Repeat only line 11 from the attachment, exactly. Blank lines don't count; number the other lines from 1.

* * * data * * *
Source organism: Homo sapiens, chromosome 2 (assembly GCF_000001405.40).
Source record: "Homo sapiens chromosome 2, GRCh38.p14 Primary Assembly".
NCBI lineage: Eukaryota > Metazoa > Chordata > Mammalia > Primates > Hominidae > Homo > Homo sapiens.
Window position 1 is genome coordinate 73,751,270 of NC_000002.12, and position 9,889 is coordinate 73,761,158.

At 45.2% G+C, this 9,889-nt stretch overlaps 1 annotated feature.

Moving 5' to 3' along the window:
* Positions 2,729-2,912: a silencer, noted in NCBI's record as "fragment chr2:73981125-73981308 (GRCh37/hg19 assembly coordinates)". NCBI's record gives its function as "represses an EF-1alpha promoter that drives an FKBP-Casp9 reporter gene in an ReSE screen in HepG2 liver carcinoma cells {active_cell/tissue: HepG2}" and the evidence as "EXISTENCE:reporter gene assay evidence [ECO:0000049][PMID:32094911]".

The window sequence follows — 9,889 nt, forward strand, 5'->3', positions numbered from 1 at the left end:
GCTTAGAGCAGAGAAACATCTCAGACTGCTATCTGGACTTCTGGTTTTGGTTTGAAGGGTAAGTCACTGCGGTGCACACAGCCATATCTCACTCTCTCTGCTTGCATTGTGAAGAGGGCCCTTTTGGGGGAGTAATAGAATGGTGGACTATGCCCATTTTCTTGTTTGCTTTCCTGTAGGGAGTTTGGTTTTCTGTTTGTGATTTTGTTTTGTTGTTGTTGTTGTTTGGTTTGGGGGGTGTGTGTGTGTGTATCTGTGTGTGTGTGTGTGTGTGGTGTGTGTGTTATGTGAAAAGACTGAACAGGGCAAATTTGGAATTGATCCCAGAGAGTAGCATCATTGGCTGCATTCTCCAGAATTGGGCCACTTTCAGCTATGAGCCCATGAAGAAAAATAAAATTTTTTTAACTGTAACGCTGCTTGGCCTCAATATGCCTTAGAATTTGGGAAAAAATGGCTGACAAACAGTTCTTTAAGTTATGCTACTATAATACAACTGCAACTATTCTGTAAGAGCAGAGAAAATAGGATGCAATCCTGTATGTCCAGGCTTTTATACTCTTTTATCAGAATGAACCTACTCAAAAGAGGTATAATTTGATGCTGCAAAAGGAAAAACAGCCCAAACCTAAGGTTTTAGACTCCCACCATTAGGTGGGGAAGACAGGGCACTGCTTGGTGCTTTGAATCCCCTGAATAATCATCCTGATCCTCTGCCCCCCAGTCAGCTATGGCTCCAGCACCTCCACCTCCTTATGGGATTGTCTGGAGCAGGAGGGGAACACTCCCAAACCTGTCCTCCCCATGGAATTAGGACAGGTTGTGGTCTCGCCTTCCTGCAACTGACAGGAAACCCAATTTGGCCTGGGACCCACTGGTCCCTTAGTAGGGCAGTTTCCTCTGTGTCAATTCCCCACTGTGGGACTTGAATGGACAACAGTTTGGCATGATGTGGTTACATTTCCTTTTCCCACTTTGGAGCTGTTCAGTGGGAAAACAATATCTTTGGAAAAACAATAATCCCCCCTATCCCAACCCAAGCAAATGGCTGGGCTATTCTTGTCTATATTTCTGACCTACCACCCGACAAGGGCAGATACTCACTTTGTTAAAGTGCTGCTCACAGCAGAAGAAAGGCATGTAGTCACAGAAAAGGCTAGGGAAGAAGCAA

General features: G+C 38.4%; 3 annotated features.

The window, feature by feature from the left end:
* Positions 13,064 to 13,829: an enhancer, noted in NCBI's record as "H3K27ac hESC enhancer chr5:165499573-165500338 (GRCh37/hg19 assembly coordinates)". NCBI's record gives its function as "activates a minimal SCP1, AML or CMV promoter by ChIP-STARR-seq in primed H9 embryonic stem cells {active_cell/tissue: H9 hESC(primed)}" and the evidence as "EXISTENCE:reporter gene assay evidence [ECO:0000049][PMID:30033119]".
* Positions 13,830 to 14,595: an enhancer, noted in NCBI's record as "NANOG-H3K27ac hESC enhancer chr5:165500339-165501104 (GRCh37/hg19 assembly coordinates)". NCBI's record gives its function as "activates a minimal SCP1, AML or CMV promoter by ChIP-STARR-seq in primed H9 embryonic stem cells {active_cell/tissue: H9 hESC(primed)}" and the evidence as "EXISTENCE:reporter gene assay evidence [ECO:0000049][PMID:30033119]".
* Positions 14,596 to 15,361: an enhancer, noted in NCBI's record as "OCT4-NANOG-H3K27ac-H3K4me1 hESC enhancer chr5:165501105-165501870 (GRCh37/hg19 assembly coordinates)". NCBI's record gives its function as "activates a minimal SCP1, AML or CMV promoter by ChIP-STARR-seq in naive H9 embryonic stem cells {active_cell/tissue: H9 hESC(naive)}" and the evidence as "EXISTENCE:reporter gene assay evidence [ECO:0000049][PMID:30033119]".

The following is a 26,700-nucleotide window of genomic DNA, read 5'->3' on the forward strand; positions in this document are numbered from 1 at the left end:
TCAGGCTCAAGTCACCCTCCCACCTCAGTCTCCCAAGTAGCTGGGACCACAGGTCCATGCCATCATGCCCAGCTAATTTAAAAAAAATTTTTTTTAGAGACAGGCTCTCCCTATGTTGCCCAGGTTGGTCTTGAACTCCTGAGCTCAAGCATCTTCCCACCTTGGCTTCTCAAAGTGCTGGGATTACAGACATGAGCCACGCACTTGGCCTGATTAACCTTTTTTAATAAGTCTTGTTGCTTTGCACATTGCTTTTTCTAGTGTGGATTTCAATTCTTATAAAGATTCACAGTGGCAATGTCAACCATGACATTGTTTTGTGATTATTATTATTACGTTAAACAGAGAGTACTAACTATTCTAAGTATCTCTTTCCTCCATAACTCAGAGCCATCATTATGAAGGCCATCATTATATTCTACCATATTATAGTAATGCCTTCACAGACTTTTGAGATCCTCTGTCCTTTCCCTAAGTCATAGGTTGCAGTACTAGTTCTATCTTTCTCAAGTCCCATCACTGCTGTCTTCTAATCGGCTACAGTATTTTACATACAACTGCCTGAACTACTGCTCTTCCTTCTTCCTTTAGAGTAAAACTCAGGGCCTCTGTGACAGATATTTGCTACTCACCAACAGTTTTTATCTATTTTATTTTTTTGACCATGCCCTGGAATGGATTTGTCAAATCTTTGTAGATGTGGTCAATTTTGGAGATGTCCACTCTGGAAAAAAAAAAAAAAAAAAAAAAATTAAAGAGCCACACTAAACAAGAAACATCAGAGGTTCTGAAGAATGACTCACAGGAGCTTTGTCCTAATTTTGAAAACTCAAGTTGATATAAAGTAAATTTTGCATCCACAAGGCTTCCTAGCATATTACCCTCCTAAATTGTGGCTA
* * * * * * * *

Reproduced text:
The window, feature by feature from the left end: